It was a busy week for the Knox County Parks and Recreation crews and they even got some help from local volunteers.
The rugby community – including the University of Tennessee Men’s Rugby Team, the Tennessee Rugby Academy and the Knoxville Men’s Rugby Club – this past weekend helped clean a section of Beaver Creek near the Karns Senior Center.
On Tuesday, we sent a crew out to collect the debris and tree limbs and haul them off.
Knox County Mayor Glenn Jacobs last month announced that the county plans to turn the creek into the Knox County Water Trail, a 44-miles stretch that runs from Halls to Melton Hill.
The county welcomes any volunteer help, but we do ask that folks call ahead to let us know what they plan to do and when. That number is 865-215-6600.
Over the next few years, the department will work with strategic partners to clear a significant number of tree jams that are impeding the water flow and access, then work to clean up Beaver Creek of trash and debris, and finally build a program to care for this vital waterway that stretches across a wide swath of the county.
When complete, the project will help mitigate flooding issues, improve water quality and establish Beaver Creek as an ever-lasting recreational facility for generations to come.
That’s not all though!
Our carpenters rebuilt the entire walking bridge at Ball Camp Park, repaired some lights and replaced the restroom doors there and fixed several trip hazards on the concrete walking paths.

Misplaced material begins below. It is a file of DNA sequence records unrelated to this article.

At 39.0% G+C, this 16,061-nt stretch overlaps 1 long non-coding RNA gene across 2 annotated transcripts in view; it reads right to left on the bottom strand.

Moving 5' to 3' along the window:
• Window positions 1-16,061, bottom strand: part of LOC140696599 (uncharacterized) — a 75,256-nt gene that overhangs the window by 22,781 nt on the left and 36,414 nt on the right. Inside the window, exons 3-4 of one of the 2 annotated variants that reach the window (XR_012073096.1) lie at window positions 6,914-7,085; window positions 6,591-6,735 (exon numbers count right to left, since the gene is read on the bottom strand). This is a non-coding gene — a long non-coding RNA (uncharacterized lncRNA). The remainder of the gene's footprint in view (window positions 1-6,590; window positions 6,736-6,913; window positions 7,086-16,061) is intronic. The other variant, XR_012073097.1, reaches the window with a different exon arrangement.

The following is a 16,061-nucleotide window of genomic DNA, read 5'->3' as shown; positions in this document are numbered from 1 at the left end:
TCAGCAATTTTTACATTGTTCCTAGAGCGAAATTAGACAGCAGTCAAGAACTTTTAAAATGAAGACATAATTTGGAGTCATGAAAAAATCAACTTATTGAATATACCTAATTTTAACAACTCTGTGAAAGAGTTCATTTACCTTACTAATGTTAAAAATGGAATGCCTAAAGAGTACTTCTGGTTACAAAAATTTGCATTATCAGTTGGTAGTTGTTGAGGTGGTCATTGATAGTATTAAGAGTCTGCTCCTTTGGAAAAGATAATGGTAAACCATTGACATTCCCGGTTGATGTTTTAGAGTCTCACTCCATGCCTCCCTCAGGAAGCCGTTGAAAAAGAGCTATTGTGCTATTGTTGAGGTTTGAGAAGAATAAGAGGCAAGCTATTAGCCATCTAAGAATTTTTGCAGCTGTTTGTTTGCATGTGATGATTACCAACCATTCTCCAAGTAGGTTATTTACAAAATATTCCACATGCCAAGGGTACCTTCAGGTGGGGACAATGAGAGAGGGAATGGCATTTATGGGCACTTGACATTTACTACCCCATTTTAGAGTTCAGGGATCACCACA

“We were busy out there this week,” said Matt Wallace, the department’s head carpenter and a crew leader. “Our biggest thing is that we don’t want anyone to get hurt. So, we’re just out here staying busy and working, and making sure all the park users are safe.”
In addition, the department delivered a new set of bleachers to East Knox Park; replaced signage at John Tarleton Park and added new yardage signs on all the football signs there; fixed a busted waterline at the SportsPark and repaired a number of electrical lines at Carter Park.
As always, the folks over at the Engineering and Public Works Department, too, were busy.
Here’s a snapshot:
- Barnard Road re-alignment project continues
- Installation of grass drainage swale at 3036 Bakertown Road
- Installation of grass drainage swale at Knox County Detention Center
- Installation of side drainpipe on Oakmead Road
- Installation of cross drainpipe on Thurman Road
- Fall Paving update – Projected to resurface approximately 15 miles of roadway equating to 20,337 tons of asphalt for a total of $1.8 million.
Mike Donila is communications director for Knox County government.
RiverSports has re-opened its Cedar Bluff store, 9292 Kingston Pike, and The Climbing Center on Sutherland Ave. is open by reservation for up to six people. Two-hour time blocks are from noon to 2, 2-4 or 4-6 p.m. Various floats and paddles are scheduled including Seven Islands, Holston River, Kayak 101 at The Cover. Info here.
Ijams Nature Center is a 315-acre urban greenspace featuring 12+ miles of natural-surface trails and a stretch of the Will Skelton Greenway. All trails are hiker friendly, and thanks to a partnership with the Appalachian Mountain Bike Club, 9+ miles in the Mead’s Quarry and Ross Marble Natural Area of the nature center also are designed for mountain bikers. Info here.
Paddle at Ijams: Rent a canoe, kayak or paddleboard from RiverSports Outfitters for $14/hour and enjoy the lake at Mead’s Quarry. Private boats are not allowed on the lake. Hours for on-site rental are Monday-Saturday, 10-7; Sunday, noon-7. Info here or phone 865-523-0066.
Ideas about events to include or people to interview? Email suggestions to [email protected]